Plaintiff’s Motion to Strike “Material Changes” From Errata Sheets Granted

21 Jan 2022

In PAJAK v. UNDER ARMOUR, INC., Civil Action No. 1:19-CV-160 (N.D. W. Va. Jan. 10, 2022), before the Magistrate Judge were issues arising from Plaintiff’s efforts to conduct discovery related to her complaints alleging Defendants’ intentional spoliation of evidence.

The spoliation claims focused on Defendants’ efforts to gather, preserve, and analyze certain digital information and electronic devices. Plaintiff argued that the digital information and contents of the devices had a bearing on Plaintiff’s underlying claims.

Under Armour produced witness Mike Maryanski to testify to several FRCP 30(b)(6) topics, including “Under Armours measures to preserve company-issued electronic devices (iPhone, iPad, and laptop) used by co-Defendant Brian Boucher, Under Armour’s measures to preserve Plaintiff’s company-issued laptop, Under Armour’s overall efforts to preserve evidence, Under Armour’s records retention obligations, and the basis for statements Under Armour’s counsel made in the course of earlier discovery disputes.”

Under Armour also produced witness Nancy Tucker to testify as to other topics, including Under Armour’s efforts to preserve information from co-Defendant Brian Boucher’s iPhone, among other things.

Following the witnesses’ submission of errata sheets, Plaintiff complained that the errata sheets improperly made substantive changes to their deposition testimony.

Plaintiff argued that she did not have an appropriate opportunity to question the deponents on the substantive changes and would be unfairly disadvantaged later in litigation. The changes, Plaintiff argued, were material changes to the testimony, not just clarifications.

Under Armour argued that the changes reflected on the errata sheets were the result of confusing questions from the opposing counsel, therefore were permissible clarifications, and that even if the changes were viewed as substantive, Plaintiff could cross-examine the deponents at trial.

Under the Federal Rules of Civil Procedure 30(e)(1), errata sheets resulting from a deposition are handled as follows: “On request by the deponent or a party before the deposition is completed, the deponent must be allowed 30 days after being notified by the officer that the transcript or recording is available in which (A) to review the transcript or recording; and (B) if there are changes in form or substance, to sign a statement listing the changes and the reasons for making them.”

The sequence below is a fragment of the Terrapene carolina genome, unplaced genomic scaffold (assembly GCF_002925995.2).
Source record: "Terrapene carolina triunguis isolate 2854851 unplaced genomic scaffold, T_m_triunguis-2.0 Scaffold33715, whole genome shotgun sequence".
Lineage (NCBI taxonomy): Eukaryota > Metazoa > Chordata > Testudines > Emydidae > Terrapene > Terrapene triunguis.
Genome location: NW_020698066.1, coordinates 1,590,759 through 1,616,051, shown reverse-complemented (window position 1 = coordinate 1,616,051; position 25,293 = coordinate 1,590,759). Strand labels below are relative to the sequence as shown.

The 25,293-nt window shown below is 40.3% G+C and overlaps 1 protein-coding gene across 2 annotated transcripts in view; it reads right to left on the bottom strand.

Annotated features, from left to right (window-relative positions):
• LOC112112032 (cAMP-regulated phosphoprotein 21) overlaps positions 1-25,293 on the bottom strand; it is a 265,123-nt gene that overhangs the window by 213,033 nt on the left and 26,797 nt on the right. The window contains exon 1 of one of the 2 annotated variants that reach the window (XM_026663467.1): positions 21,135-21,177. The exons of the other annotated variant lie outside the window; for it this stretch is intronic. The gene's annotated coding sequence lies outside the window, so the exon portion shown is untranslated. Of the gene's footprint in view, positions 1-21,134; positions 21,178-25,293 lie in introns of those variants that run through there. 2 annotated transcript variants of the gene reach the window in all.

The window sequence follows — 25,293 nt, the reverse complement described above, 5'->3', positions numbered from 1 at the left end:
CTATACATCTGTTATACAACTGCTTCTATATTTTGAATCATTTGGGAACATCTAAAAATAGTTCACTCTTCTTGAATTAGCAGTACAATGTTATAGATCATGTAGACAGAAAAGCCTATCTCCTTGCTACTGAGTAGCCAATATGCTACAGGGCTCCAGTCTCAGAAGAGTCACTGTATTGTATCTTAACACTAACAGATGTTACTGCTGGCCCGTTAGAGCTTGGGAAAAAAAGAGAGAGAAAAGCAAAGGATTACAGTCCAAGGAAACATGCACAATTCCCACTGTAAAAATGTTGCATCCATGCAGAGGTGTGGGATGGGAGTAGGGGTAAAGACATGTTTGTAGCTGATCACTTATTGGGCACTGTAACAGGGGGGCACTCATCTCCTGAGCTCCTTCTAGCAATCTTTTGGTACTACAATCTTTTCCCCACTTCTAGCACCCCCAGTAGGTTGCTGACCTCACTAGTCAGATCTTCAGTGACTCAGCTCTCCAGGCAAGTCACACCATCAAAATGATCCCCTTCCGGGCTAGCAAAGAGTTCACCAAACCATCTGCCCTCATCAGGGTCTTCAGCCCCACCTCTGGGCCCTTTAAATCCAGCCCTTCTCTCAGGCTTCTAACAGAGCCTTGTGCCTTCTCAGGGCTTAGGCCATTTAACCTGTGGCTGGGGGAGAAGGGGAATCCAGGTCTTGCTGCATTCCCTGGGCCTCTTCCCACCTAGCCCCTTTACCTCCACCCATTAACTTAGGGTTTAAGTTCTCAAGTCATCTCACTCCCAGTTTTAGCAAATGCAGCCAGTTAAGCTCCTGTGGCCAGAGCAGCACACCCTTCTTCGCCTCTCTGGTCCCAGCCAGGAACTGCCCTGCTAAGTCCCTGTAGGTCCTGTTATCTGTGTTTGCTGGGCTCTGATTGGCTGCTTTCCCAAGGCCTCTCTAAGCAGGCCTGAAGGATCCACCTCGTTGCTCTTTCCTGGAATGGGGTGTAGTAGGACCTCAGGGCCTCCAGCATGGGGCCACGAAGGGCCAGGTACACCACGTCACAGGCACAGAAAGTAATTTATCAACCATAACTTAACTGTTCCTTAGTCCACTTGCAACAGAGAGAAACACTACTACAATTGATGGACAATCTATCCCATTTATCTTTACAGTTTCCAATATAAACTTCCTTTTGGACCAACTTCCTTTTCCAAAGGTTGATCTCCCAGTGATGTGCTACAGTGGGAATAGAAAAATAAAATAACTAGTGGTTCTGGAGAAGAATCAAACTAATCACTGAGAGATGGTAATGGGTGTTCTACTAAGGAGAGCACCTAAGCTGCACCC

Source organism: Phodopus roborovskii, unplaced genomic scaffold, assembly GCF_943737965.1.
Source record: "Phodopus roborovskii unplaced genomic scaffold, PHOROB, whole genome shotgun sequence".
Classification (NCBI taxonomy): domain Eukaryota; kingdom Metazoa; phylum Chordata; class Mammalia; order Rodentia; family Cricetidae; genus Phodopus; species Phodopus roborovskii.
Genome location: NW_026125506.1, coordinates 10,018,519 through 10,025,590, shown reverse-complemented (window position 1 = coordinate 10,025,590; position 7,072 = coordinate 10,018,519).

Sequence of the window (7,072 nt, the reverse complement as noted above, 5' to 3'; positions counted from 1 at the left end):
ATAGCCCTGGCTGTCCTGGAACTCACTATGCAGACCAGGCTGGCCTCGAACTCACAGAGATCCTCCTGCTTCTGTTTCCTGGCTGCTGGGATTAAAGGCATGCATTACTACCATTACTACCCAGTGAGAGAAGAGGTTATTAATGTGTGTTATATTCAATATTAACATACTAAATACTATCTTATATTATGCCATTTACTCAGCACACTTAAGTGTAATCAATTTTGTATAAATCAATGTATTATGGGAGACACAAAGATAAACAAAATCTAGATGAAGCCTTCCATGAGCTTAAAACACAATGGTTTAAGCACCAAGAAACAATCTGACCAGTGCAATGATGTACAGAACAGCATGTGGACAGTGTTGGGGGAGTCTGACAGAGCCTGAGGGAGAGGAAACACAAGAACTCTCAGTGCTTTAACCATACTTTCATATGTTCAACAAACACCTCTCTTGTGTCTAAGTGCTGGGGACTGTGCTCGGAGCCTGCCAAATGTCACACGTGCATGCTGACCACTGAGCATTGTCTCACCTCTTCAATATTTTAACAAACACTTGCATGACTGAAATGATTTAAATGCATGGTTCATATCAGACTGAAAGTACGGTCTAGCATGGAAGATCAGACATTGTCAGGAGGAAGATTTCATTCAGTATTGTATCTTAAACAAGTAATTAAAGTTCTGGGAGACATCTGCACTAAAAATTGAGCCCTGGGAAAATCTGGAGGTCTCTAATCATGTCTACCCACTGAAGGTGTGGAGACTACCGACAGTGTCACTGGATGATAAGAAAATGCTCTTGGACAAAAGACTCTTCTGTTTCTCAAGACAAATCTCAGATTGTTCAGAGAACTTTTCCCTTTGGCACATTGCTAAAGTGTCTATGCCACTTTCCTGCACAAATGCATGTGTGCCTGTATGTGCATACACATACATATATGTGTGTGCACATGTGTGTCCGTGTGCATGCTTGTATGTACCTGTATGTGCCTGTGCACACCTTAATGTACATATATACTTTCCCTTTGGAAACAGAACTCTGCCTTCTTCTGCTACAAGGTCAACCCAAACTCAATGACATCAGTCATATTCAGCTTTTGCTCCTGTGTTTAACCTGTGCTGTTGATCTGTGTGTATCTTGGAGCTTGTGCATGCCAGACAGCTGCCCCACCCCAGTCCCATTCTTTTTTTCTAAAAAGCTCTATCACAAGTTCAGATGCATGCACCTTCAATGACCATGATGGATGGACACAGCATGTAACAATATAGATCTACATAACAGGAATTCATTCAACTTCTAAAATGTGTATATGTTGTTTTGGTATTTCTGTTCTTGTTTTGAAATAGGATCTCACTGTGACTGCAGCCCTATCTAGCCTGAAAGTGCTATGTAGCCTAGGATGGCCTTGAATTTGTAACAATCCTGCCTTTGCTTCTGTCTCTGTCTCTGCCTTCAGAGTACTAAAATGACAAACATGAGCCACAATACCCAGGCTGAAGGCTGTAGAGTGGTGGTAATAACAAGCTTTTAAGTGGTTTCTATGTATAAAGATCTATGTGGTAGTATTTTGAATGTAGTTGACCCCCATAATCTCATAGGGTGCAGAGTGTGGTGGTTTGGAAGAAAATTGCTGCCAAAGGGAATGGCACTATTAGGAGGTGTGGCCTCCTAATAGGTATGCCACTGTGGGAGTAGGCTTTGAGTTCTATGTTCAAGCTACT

According to the Court, courts could take either a broad approach or narrow approach: the broad approach is that “if the procedural requirements of the rule are met, any substantive change will be deemed permissible, even those that create inconsistencies or that directly contradict prior testimony.”  Per the narrow approach, a deponent is permitted “only the correction of demonstrated errors made by the Court reporter, whether in form or in substance.” The approach a court adopts is driven by issues of “fundamental fairness to the parties, unfair prejudice, deponent or deponent or counsel conduct, reasons given for the changes, whether reasons for the changes are given at all, and the like.”

In this case, the Court was troubled by the changes reflected on the errata sheets.  “The changes are not mere clarifications, nor are they changes intended to correct substantive errors made by, for instance, a court reporter in the generation of the transcripts. Instead, they appear to have the heavy hand of counsel who were dissatisfied with the deponents’ answers, and who wish to dial back testimony that was not to counsel’s liking. Particularly troubling here is that certain of Maryanski’s changes are based on documents which Under Armour had not produced in advance of Maryanski’s deposition. Moreover, these documents were not even among those which Maryanski testified he relied upon in giving deposition testimony.” 

The Court discussed that if a deponent is permitted to make material changes to their testimony after the fact, a deposition is essentially a “superfluous exercise.” Per the language of the Federal Rules, the errata sheet is an avenue to correct errors in a transcript. But as noted by the Court, it’s difficult to imagine the framers of the Rules intended errata sheets to be used to make material changes. 

Accordingly, Plaintiff’s motion was granted insofar as the errata sheets in question were stricken, except for one correction of a typographical error.